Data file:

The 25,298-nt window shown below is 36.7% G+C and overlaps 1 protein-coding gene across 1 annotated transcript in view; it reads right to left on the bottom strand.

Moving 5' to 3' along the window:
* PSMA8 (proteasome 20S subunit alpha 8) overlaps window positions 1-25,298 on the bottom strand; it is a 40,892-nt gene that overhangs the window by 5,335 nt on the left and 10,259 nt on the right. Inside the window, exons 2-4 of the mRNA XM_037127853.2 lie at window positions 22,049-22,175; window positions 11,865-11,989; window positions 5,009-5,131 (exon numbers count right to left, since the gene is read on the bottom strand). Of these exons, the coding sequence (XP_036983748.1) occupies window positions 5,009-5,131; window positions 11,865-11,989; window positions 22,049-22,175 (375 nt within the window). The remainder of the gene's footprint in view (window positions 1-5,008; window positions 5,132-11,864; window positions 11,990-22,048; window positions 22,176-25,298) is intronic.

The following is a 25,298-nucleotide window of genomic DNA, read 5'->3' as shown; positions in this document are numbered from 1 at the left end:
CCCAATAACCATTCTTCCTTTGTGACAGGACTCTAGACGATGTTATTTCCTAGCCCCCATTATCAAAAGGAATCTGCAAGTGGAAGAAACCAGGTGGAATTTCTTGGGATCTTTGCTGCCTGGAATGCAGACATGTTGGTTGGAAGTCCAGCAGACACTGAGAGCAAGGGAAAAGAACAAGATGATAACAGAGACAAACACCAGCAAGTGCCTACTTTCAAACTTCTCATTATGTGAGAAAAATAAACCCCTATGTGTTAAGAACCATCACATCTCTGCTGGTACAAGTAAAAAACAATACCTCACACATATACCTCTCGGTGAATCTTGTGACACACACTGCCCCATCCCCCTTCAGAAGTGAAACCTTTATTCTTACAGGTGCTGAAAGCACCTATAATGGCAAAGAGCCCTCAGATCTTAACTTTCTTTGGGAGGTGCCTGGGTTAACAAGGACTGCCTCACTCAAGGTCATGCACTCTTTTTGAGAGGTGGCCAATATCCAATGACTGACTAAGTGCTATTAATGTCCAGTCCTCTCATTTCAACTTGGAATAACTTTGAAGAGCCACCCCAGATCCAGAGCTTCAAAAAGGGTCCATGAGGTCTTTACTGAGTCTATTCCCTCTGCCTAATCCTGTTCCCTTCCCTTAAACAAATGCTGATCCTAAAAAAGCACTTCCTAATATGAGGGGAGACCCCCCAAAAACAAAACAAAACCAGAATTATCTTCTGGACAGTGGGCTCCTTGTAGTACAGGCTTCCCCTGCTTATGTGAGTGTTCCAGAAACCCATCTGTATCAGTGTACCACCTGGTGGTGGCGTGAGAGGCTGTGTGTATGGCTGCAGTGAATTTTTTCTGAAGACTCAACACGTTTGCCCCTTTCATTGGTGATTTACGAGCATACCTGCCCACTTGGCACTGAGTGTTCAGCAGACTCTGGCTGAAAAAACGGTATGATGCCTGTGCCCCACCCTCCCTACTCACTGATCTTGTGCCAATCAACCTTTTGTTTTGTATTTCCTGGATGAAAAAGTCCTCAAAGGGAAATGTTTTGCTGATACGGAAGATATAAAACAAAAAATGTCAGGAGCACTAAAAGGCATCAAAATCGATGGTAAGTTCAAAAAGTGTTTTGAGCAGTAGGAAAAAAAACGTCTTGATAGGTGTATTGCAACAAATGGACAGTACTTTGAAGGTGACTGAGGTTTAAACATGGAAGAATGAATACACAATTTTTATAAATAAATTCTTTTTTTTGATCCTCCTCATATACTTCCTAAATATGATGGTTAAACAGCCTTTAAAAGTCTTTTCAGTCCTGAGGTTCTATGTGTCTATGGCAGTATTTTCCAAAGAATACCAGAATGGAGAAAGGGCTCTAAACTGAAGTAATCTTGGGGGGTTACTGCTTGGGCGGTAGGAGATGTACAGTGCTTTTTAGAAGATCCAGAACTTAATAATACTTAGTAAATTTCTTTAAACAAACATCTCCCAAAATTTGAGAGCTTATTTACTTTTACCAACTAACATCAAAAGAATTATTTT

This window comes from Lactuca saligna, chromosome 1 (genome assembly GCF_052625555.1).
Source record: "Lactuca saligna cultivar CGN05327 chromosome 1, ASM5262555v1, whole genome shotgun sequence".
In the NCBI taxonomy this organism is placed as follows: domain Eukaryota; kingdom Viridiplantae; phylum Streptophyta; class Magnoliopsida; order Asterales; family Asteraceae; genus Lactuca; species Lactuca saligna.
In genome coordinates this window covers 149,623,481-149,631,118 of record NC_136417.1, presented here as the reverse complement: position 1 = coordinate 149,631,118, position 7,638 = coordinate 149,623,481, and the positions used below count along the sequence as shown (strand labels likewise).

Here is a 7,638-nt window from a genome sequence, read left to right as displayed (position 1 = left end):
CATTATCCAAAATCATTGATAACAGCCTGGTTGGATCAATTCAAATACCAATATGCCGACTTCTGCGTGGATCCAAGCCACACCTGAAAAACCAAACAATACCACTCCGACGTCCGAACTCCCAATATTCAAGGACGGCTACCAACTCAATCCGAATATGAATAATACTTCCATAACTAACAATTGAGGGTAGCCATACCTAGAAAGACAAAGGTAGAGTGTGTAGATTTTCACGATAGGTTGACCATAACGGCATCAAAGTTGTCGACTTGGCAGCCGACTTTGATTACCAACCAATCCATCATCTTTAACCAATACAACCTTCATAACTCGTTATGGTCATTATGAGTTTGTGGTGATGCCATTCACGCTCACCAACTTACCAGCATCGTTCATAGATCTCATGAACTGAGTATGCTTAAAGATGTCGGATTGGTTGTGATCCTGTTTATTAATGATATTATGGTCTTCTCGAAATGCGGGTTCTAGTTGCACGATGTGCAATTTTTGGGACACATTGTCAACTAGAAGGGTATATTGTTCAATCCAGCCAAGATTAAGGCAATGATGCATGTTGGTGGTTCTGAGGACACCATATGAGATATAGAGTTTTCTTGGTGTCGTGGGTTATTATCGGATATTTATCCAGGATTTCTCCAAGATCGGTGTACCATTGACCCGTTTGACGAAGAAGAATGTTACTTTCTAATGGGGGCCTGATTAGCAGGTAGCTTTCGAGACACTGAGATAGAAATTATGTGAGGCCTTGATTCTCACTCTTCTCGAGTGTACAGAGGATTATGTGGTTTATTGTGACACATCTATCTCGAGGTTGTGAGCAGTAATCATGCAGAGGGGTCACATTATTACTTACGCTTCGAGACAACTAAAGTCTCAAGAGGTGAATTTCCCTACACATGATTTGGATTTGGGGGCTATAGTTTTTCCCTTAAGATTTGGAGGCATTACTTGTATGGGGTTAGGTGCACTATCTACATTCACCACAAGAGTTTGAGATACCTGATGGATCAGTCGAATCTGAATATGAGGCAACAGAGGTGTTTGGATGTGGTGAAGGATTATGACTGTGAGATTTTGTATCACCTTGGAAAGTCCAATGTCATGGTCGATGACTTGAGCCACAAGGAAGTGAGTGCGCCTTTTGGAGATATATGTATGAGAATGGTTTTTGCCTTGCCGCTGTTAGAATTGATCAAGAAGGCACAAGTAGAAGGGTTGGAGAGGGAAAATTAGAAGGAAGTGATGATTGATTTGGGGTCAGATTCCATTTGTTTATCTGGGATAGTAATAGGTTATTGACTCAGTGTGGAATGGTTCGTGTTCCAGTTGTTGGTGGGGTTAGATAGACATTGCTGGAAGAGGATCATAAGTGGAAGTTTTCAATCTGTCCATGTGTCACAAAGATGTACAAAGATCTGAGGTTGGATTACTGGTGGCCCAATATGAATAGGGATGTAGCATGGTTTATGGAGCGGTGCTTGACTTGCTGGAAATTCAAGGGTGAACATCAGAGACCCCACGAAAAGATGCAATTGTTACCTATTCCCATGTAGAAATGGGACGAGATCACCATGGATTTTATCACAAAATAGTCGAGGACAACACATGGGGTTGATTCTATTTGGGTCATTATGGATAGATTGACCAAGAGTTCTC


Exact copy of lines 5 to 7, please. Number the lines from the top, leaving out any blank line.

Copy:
CCCAATAACCATTCTTCCTTTGTGACAGGACTCTAGACGATGTTATTTCCTAGCCCCCATTATCAAAAGGAATCTGCAAGTGGAAGAAACCAGGTGGAATTTCTTGGGATCTTTGCTGCCTGGAATGCAGACATGTTGGTTGGAAGTCCAGCAGACACTGAGAGCAAGGGAAAAGAACAAGATGATAACAGAGACAAACACCAGCAAGTGCCTACTTTCAAACTTCTCATTATGTGAGAAAAATAAACCCCTATGTGTTAAGAACCATCACATCTCTGCTGGTACAAGTAAAAAACAATACCTCACACATATACCTCTCGGTGAATCTTGTGACACACACTGCCCCATCCCCCTTCAGAAGTGAAACCTTTATTCTTACAGGTGCTGAAAGCACCTATAATGGCAAAGAGCCCTCAGATCTTAACTTTCTTTGGGAGGTGCCTGGGTTAACAAGGACTGCCTCACTCAAGGTCATGCACTCTTTTTGAGAGGTGGCCAATATCCAATGACTGACTAAGTGCTATTAATGTCCAGTCCTCTCATTTCAACTTGGAATAACTTTGAAGAGCCACCCCAGATCCAGAGCTTCAAAAAGGGTCCATGAGGTCTTTACTGAGTCTATTCCCTCTGCCTAATCCTGTTCCCTTCCCTTAAACAAATGCTGATCCTAAAAAAGCACTTCCTAATATGAGGGGAGACCCCCCAAAAACAAAACAAAACCAGAATTATCTTCTGGACAGTGGGCTCCTTGTAGTACAGGCTTCCCCTGCTTATGTGAGTGTTCCAGAAACCCATCTGTATCAGTGTACCACCTGGTGGTGGCGTGAGAGGCTGTGTGTATGGCTGCAGTGAATTTTTTCTGAAGACTCAACACGTTTGCCCCTTTCATTGGTGATTTACGAGCATACCTGCCCACTTGGCACTGAGTGTTCAGCAGACTCTGGCTGAAAAAACGGTATGATGCCTGTGCCCCACCCTCCCTACTCACTGATCTTGTGCCAATCAACCTTTTGTTTTGTATTTCCTGGATGAAAAAGTCCTCAAAGGGAAATGTTTTGCTGATACGGAAGATATAAAACAAAAAATGTCAGGAGCACTAAAAGGCATCAAAATCGATGGTAAGTTCAAAAAGTGTTTTGAGCAGTAGGAAAAAAAACGTCTTGATAGGTGTATTGCAACAAATGGACAGTACTTTGAAGGTGACTGAGGTTTAAACATGGAAGAATGAATACACAATTTTTATAAATAAATTCTTTTTTTTGATCCTCCTCATATACTTCCTAAATATGATGGTTAAACAGCCTTTAAAAGTCTTTTCAGTCCTGAGGTTCTATGTGTCTATGGCAGTATTTTCCAAAGAATACCAGAATGGAGAAAGGGCTCTAAACTGAAGTAATCTTGGGGGGTTACTGCTTGGGCGGTAGGAGATGTACAGTGCTTTTTAGAAGATCCAGAACTTAATAATACTTAGTAAATTTCTTTAAACAAACATCTCCCAAAATTTGAGAGCTTATTTACTTTTACCAACTAACATCAAAAGAATTATTTT

This window comes from Lactuca saligna, chromosome 1 (genome assembly GCF_052625555.1).
Source record: "Lactuca saligna cultivar CGN05327 chromosome 1, ASM5262555v1, whole genome shotgun sequence".